“As a response to the US’s wrongful decision to impose visa bans on Chinese officials, China decides to impose visa bans on Americans who behave badly in Hong Kong affairs”, Foreign Ministry spokesman Zhao Lijian told reporters Monday, at a regular briefing in Beijing.
The announcement marks the latest tit-for-tat escalation in the multi-faceted Sino-US spat and comes on the heels of Mike Pompeo’s Friday threat to ban travel by “current and former CCP officials who are believed to be responsible for, or complicit in, undermining Hong Kong’s high degree of autonomy”.
Zhao didn’t say who China would target. Likewise, Pompeo did not name individuals.
This sounds petty (and it is), but it underscores the ongoing nature of the ever spiraling dispute between the world’s two largest economies. Although most expect China will be a “punching bag” in the general election, Trump is caught between the necessity of preserving the trade deal and rekindling the “blame China” narrative which was partially responsible for his election in 2016.
John Bolton’s accusations that Trump explicitly tied Chinese farm good purchases to the election, and Trump’s own admission that he held off on sanctioning officials for human rights abuses in the interest of getting the deal done, complicate matters further. The Senate last week passed bipartisan legislation aimed at punishing banks for interactions with Chinese officials associated with the new national security law in Hong Kong.
Meanwhile, the Kremlin echoed — checks notes — Trump, on Monday, calling reports that Russian intelligence put bounties on US soldiers in Afghanistan “fake news”. That’s according to Zamir Kabulov, Putin’s envoy to Afghanistan.
Dmitry Peskov called the reports “lies”, after Trump suggested, in a tweet, that the story is “Possibly another fabricated Russia Hoax!”
Trump is facing a potentially severe backlash from Congress, and it’s worth noting that when it comes to military affairs, Lindsey Graham isn’t a guy who is necessarily prone to taking the president’s side, as he does in almost all other matters.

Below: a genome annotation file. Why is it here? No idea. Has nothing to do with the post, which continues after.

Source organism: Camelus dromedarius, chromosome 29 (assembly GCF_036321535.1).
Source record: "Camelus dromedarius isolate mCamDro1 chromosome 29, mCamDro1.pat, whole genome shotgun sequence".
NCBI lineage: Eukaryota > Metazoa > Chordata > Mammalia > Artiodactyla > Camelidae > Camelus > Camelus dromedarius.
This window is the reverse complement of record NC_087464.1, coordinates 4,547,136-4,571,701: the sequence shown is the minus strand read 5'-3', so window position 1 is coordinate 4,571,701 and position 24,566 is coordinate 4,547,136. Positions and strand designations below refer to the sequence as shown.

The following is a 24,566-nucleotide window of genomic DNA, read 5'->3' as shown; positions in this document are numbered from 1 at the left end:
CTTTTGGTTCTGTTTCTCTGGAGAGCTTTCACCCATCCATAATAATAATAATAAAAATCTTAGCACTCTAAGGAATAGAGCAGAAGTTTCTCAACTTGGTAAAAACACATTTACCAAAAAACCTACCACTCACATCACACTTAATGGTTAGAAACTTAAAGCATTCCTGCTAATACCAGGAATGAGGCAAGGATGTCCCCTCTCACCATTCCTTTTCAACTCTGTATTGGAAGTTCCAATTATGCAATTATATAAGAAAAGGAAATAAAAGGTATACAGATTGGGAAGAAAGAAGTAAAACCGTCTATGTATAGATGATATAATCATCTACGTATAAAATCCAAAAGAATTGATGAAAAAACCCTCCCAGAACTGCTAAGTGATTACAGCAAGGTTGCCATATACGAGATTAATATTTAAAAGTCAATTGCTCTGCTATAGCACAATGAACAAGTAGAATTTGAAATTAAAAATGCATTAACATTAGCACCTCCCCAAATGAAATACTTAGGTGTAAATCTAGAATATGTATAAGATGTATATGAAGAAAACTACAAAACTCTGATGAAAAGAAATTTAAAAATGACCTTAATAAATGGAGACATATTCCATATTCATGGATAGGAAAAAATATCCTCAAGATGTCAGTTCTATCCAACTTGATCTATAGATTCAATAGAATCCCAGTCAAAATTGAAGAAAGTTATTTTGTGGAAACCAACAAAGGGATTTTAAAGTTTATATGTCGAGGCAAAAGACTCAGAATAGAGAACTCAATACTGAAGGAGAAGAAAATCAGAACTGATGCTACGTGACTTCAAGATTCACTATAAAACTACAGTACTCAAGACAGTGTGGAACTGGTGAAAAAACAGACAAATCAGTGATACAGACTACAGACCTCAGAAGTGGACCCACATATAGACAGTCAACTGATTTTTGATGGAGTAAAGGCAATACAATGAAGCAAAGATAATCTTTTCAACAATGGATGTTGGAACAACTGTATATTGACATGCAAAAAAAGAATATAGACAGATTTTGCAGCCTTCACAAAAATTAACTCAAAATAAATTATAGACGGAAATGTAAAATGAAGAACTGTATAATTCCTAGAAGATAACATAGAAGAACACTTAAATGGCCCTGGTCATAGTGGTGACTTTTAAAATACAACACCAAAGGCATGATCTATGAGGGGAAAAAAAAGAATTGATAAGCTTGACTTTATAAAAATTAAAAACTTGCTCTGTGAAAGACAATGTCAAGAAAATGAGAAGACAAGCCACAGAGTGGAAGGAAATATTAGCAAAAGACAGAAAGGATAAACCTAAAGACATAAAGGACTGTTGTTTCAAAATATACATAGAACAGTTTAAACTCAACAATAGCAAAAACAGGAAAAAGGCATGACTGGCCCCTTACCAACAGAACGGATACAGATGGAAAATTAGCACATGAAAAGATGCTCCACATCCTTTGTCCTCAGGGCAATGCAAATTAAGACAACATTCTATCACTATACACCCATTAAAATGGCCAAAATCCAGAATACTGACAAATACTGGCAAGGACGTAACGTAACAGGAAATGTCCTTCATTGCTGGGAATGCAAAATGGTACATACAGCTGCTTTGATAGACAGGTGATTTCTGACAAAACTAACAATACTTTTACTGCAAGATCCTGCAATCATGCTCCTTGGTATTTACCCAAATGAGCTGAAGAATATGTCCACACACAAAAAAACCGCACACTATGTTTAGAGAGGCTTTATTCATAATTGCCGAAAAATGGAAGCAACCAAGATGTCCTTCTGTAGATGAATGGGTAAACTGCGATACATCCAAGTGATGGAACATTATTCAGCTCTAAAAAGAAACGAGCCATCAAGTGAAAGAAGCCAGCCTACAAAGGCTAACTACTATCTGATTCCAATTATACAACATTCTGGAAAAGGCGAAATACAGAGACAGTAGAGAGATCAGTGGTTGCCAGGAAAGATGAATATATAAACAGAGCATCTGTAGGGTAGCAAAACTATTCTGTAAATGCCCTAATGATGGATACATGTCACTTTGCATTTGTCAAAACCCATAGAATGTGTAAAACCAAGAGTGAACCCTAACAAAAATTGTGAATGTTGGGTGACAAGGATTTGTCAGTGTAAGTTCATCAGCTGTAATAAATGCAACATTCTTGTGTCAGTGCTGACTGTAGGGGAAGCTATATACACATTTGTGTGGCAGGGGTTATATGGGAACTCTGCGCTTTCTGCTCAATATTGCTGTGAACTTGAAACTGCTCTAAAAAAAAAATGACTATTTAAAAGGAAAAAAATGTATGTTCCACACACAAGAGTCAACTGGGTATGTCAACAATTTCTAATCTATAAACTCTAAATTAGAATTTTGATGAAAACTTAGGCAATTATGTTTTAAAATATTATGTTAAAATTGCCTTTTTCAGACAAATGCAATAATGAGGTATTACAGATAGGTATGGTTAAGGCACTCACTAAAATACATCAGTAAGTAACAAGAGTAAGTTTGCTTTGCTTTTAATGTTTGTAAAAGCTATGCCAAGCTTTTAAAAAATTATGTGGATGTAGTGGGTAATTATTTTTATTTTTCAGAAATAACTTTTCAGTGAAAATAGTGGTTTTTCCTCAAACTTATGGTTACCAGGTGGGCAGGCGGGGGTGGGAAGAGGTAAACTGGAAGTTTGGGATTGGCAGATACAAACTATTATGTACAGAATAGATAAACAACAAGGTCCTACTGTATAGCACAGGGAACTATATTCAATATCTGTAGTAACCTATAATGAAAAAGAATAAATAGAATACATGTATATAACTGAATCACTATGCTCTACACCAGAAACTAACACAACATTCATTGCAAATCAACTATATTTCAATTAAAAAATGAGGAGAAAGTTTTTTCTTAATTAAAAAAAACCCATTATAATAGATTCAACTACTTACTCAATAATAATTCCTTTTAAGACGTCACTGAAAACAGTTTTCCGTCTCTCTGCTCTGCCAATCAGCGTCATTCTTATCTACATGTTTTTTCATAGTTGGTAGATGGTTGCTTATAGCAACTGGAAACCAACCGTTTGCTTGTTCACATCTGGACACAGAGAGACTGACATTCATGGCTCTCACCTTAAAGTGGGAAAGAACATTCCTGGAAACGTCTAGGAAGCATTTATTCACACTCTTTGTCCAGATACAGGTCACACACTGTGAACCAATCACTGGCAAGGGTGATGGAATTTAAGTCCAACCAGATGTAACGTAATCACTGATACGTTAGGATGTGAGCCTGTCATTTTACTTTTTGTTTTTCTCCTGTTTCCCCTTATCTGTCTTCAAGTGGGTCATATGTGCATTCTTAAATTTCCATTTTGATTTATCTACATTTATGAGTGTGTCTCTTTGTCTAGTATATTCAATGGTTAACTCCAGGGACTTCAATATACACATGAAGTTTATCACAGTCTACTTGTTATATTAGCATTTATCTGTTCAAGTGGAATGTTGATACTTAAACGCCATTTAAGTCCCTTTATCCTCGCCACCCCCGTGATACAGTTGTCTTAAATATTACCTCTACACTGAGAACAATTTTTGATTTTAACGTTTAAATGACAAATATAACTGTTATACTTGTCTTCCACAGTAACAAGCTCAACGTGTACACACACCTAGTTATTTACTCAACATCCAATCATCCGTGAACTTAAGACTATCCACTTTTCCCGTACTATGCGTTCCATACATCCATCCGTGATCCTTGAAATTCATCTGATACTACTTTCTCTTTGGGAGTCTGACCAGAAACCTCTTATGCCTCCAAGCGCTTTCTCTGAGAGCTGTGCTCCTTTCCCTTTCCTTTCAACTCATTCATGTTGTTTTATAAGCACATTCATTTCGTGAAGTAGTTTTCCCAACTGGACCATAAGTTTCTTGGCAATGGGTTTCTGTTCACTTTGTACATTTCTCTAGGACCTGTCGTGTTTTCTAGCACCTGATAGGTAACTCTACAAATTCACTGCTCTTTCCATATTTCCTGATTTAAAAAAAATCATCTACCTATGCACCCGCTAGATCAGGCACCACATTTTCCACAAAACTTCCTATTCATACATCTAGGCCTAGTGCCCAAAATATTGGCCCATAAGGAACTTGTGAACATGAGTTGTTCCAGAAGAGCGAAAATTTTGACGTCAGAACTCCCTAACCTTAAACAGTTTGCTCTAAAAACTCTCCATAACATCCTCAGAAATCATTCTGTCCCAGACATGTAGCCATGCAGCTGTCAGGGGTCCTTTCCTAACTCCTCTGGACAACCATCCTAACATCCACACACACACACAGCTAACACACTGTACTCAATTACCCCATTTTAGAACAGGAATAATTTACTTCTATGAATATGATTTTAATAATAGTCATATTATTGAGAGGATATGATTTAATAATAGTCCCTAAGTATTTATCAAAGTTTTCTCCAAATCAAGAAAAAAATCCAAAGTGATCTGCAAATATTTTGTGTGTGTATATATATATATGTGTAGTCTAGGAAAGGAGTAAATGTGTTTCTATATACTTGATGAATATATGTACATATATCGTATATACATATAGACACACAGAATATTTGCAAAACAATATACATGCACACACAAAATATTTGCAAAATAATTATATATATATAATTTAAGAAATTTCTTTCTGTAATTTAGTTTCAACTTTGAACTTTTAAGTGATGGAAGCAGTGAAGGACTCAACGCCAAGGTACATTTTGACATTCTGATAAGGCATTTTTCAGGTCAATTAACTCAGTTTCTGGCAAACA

“It’s imperative Congress get to the bottom of recent media reports that Russian GRU units in Afghanistan have offered to pay the Taliban to kill American soldiers with the goal of pushing America out of the region”, Graham said Sunday. “I expect the Trump Administration to take such allegations seriously and inform Congress immediately as to the reliability of these news reports”.
Last year, Graham lashed out at Trump when the White House acquiesced to Recep Tayyip Erdogan’s incursion into northern Syria. Subsequently, the senator found himself in a face-to-face shouting match with the Turkish strongman while Trump looked on.
Trump now claims US intelligence told him the reports about the Russian bounties in Afghanistan weren’t credible, and “therefore” he and Mike Pence did not need to be briefed.
Forgive me but that doesn’t seem… well, credible.
Every account published over the past three days describes a meeting during which officials discussed the situation. Over the weekend, the Times provided still more details.
“United States intelligence officers and Special Operations forces in Afghanistan alerted their superiors as early as January to a suspected Russian plot to pay bounties to the Taliban to kill American troops”, Eric Schmitt, Adam Goldman and Nicholas Fandos reported, citing officials briefed on the situation. “The crucial information that led the spies and commandos to focus on the bounties included the recovery of a large amount of American cash from a raid on a Taliban outpost that prompted suspicions [while] interrogations of captured militants and criminals played a central role in making the intelligence community confident in its assessment that the Russians had offered and paid bounties in 2019”.
Both the Times and The Washington Post said it’s likely that at least one US soldier was killed in connection with the bounties.
“Several people familiar with the matter said it was unclear exactly how many Americans or coalition troops from other countries may have been killed or targeted under the program”, the Post wrote late Sunday, adding that “US forces in Afghanistan suffered a total of 10 deaths from hostile gunfire or improvised bombs in 2018, and 16 in 2019”.
It now seems all but assured that Congress will investigate, and you would be completely justified in asking whether this will mushroom into a serious crisis for the president headed into the election.
Trump’s poll numbers have taken a turn for the abysmal and just about the last thing the White House needs is a story that suggests he sold out US troops in Afghanistan — not directly, but in “error of omission” fashion by failing to take immediate action to deter the Kremlin from persisting in the behavior.